This is one of the most legendary stories in rock’n’roll, the tale of “Imaginos”, founding Blue Oyster Cult member, Albert Bouchard’s debut solo album, which he didn’t release, but the band he quit in 1981.
The concept was conceived that none other than the great Sandy Pearlman, Blue Oyster Cult’s guru, lyricist and manager of the New York band with the help of Albert Bouchard. It’s a very complicated story of an alien character, “Imaginos”, who can change shapes, lives eternaly and has the powers to influence history and change its course. That’s the very sort version, if you like to read the whole thing knock yourselves out online, it’s not hard to find it, but trust me it’s long!
That story started to take shape in the early ‘70s and was completed gradually over time until it got it’s final shape. Interestingly enough you will find songs scattered in Blue Oyster Cult’s discography that are connected to that story and were released ages before the album, like for example “Astronomy”. The “Imaginos” album was recorded as a demo from Albert Bouchard and the drummer was looking for a record company to release it. But, according to the legend nobody wanted to put it on record, because they didn’t like Albert’s voice (you can find the whole thing on YouTube). At some point, it was suggested that the album should be released under the banner of Blue Oyster, which meant that Albert had nothing to do with it.
So, “Imaginos” sees the light of day in 1988 and it’s a mix of recordings featuring special guests, Aldo Nova, Joe Satriani and Robbie Krieger, as well as Eric Bloom and Buck Dharma on vocals. But, the concept is not followed correctly, the tracklist are not in the right order and the almost 90-minute Pearlman epic gets slaughtered to something a bit over than 50 minutes.
35 years later Albert decided to release it the way the band’s mentor had thought; Bouchard’s broken and battered voice becomes the ideal narrator for this “bed time story for the children of the dead”. At the same time the acoustic guitars arrangements, just like Pearlman had imagined a campfire gathering of stoned hippies at some beach, contribute ideally to the dark and mysterious atmosphere that follows either way Imaginos’ enigmatic story.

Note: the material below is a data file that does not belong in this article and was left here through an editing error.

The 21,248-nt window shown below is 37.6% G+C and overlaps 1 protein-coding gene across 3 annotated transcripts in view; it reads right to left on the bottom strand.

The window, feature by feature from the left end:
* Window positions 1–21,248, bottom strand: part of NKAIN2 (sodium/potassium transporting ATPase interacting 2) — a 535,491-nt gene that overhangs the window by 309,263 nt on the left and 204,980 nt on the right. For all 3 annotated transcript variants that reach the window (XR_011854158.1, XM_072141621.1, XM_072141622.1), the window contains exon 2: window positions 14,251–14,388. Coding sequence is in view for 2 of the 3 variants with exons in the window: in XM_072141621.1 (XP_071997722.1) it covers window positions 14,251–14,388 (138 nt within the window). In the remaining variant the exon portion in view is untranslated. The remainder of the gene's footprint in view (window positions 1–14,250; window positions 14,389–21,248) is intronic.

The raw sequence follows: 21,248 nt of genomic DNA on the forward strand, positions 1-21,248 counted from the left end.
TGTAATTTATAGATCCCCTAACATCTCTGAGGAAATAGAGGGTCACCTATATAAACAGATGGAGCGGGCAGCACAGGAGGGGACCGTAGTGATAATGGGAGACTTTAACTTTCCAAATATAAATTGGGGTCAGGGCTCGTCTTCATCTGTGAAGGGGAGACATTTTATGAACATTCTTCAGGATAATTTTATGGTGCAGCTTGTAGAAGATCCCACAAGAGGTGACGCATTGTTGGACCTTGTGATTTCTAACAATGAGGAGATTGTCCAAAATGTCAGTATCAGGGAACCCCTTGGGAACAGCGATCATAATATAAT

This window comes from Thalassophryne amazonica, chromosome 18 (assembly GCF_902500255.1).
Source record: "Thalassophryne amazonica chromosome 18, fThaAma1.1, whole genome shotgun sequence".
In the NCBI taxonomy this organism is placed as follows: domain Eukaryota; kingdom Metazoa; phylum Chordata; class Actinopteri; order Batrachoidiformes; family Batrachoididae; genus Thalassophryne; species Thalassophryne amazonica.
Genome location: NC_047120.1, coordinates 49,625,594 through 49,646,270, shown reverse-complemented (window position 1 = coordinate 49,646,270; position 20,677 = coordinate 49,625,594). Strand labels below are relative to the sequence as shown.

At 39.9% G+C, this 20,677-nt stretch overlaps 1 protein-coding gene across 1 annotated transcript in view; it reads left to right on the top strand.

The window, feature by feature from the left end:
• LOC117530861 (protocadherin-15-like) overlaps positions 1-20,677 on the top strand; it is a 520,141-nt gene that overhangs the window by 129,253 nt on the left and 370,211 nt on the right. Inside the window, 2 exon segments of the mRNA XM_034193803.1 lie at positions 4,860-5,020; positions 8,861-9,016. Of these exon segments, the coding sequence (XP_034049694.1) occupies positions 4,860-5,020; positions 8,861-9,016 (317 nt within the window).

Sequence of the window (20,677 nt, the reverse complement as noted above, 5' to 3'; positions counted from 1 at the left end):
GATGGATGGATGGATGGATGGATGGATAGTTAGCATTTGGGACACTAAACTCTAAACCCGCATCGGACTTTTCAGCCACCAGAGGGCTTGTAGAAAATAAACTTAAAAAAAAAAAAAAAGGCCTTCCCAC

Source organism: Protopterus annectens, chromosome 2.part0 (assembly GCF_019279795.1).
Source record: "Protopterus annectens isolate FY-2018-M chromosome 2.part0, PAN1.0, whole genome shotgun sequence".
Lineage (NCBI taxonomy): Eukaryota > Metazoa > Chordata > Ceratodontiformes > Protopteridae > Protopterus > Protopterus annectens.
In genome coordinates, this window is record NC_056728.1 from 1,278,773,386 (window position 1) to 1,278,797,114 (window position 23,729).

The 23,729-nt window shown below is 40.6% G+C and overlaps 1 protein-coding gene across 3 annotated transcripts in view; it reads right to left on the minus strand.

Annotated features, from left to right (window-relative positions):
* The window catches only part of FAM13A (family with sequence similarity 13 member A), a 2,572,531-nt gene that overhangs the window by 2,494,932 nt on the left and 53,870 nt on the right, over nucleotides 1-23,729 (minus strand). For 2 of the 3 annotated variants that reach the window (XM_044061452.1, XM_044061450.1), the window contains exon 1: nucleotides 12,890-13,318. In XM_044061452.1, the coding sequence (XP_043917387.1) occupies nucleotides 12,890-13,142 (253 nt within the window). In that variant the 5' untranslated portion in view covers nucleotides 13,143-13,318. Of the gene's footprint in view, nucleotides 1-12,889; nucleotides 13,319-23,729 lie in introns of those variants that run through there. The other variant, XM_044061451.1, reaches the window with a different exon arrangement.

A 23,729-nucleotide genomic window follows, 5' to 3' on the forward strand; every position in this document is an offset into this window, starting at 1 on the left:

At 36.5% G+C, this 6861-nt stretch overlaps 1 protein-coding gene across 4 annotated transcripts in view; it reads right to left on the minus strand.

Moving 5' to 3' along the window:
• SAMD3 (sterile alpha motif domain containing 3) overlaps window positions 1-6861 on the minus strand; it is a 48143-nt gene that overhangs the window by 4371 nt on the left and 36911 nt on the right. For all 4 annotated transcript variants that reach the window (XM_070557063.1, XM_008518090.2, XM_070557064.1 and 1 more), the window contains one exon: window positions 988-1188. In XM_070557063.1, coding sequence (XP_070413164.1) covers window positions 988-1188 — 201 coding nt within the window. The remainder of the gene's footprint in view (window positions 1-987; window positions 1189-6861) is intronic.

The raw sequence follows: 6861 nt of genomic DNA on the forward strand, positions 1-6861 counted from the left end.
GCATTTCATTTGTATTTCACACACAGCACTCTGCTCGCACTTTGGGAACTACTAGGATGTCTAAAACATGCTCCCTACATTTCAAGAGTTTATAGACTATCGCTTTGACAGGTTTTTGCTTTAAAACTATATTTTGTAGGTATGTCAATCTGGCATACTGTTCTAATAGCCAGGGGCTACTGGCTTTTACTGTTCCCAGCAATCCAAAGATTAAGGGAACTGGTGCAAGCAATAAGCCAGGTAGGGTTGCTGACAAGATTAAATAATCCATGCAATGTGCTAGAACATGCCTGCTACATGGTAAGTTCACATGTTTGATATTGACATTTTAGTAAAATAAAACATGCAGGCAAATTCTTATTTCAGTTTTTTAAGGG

So, for the first time you get two songs that haunt the dreams of Blue Oyster Cult’s hardcore fans for ages, “Gil Blanco County” and “The Girl That Love Made Blind”, officially released, the right order in the tracklist is restored and in a trivia for few, Jack Rigg, who also played on the ’88 album, plays on this one as well.
Because I am sure that you are familiar with Blue Oyster Cult’s album, try to forget it and approach “Re-Imaginos” with a fresh ear. The songs may be the same, but the playing and arrangements is totally different. Don’t think that everything is acoustic, it’s not! Actually, there are some guitar solos in there that certainly come from another planet. Who knows? Maybe Imaginos’ influenced those as well…
If you think about it this is a historical release for the fans, since the order is restored as far as the initial approach of the album, but also an interesting story about how the original album got out of hand of the original creator and was taken advantage by others. This sounds interesting, even for a casual listener who likes classic rock and metal. At the end of the day it includes one of the best songs ever written, “Astronomy”, even Metallica would agree…